Georges Mathieu (1921–2012) took painting where it had never been before—not just in pioneering lyrical abstraction but also, remarkably, in opening it up to include performance. A prototype of the artist as global citizen, Mathieu collaborated with members of the Gutai group in Osaka, Japan; staged tour-de-force events and exhibitions throughout Europe, South America, and Israel; and was an active participant in New York’s art scene. On occasion, he’d make his cinematically scaled canvases in the street. Sometimes he wore incredible kimono-style ceremonial garb to create his pictures for museum

  • Mickalene Thomas, May 1977, 2021, rhinestones, glitter, acrylic, and oil on canvas, 98 1⁄8 × 82 1⁄8".

    Mickalene Thomas

    There used to be a joke that went around the art world: When is a painting finished? The answer: When it goes to the conservator. The truth lurking in this gag addresses the experience of many painters who’ve realized they didn’t always know when to quit. Mickalene Thomas’s strength, in part, resides in the very fine line she walks between a fabulous intricacy and a dizzying overabundance. In her show of collaged canvases here—the first of four successive exhibitions, all to be titled “Beyond the Pleasure Principle” and to be staged throughout the fall at Lévy Gorvy’s other branches, in London,

  • View of “Cady Noland,” 2021. All works Untitled, 2021. Photo: Carter Seddon.

    Cady Noland

    Cady Noland rarely shows new work, but when she does it’s a big occasion—and in this instance doubly so because the exhibition of six new sculptures (and three prints on metal from the early 1990s) was produced in tandem with the release of her self-published two-volume book, THE CLIP-ON METHOD (2021), which also happened to be the title of her presentation here. As much a catalogue raisonné as an extended manifesto and meditation on evil, the publication contains copious photographs of her art and exhibitions from the 1980s to the present (including the 1989 work for which the volumes and show

  • Jennifer Bartlett, Leaking Systems, 2001, oil on five canvases, overall 104 × 88".

    Jennifer Bartlett

    The dichotomous tension between abstraction and representation is as important today as it was a century ago. The polarity is particularly rich in painting, where the construct tests relations between what we see, what we imagine, and what we know. That this domain has been the basis of Jennifer Bartett’s practice for more than half a century is in and of itself quite remarkable. Her exhibition here, presenting work made between 2000 and 2003, showed how adept she is at activating both the sensual and the cerebral, using formal vocabularies that emerged in her art during the late ’70s and early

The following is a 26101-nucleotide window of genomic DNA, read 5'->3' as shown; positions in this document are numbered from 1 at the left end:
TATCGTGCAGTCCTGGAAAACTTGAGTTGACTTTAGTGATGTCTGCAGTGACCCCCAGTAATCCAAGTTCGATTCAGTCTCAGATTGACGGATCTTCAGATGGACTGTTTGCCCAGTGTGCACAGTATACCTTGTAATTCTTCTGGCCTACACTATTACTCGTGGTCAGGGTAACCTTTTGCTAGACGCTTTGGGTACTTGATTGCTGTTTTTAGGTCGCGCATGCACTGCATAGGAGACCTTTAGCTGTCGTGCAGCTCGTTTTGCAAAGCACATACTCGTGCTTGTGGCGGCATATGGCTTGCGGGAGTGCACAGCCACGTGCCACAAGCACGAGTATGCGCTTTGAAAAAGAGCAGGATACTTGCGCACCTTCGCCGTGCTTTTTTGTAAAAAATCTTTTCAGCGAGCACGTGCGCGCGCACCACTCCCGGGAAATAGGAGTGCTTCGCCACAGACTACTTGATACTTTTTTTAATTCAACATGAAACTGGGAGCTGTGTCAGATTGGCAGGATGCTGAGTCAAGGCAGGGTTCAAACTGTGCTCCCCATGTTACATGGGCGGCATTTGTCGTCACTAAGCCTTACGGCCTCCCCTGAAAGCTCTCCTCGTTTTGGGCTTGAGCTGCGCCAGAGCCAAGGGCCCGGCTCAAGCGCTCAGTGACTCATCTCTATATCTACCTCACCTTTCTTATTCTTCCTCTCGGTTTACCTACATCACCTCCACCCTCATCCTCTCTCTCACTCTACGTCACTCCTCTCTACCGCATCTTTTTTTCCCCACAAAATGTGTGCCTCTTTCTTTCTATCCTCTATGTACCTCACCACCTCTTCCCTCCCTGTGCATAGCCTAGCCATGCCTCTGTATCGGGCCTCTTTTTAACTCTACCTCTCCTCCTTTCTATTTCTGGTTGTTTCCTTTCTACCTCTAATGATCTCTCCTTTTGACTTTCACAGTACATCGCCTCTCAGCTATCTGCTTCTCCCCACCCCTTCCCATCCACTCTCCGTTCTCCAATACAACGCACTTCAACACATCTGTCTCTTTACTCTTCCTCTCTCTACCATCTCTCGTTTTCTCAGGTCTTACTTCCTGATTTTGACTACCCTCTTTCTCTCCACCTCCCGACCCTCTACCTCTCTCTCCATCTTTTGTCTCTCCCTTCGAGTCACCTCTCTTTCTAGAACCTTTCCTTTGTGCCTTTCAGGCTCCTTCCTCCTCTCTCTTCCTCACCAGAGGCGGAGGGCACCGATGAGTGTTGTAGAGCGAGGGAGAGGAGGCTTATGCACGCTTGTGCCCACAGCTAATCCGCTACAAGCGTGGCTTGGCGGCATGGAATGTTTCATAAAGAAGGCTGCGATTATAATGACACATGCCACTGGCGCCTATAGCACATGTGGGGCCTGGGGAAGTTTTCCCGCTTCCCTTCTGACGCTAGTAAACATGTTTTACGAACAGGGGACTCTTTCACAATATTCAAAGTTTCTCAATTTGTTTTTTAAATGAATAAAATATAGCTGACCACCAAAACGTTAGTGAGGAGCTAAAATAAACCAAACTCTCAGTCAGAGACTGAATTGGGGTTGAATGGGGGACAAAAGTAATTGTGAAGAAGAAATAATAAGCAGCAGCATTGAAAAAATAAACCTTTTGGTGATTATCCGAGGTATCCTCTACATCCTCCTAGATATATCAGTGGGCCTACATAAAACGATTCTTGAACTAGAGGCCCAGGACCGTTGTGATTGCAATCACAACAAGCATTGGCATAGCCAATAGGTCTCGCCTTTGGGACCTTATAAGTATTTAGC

• Arthur Monroe, Untitled, 1983, oil on canvas, 96 × 84 1⁄2".

    Arthur Monroe

    Suppose you had never heard of San Francisco Bay Area painter Arthur Monroe (1935–2019). He might be obscure, but his work, which was on display in a solo presentation at Malin Gallery, speaks for itself. It was immediately apparent that the large-scale gestural abstractions, produced between 1980 and 2012, were extremely accomplished. The viewer was drawn in by their rhythmic intensities, the linear storms of calligraphic black strokes, the honeycombs of vibrant color, and the grids that wove in and out of forms vaguely suggestive of Mayan hieroglyphs or tribal markings, influences cultivated

  • Jane Freilicher, Parts of a World, 1987, oil on linen, 68 1⁄2 × 53".

    Jane Freilicher

    Jane Freilicher, a painter who emerged in the 1950s and achieved near-legendary status before her death in 2014, notoriously chose gestural realism over pure abstraction. As she once remarked, the approach gave her an emotional reason to make art. Even though representational styles moved in and out of fashion, she was never not part of the art world. An exhibition devoted exclusively to her still lifes at Kasmin—both on the gallery’s walls and in an online viewing room—put her virtuosity on full display, affording one an opportunity to contemplate how much she achieved by focusing on the

  • Mernet Larsen, Gurney (after El Lissitzky), 2019, acrylic and mixed media on canvas, 45 1⁄4 × 70".

    Mernet Larsen

    Think back a hundred years ago to the high-water mark of Russian avant-garde art, when, in stark contrast to our present day, utopianism was at a peak. Currents of revolutionary fervor, coupled with industrial expansion and promises of liberation for all workers, stirred a radiant vision of the future: “The people” would be released from poverty and the onerous social conditions they had endured. Everyone could be a creator—an artist!—and manifest their own unique essence. El Lissitzky and Kazimir Malevich were among those prophets of the new world order, and their radically abstract art mapped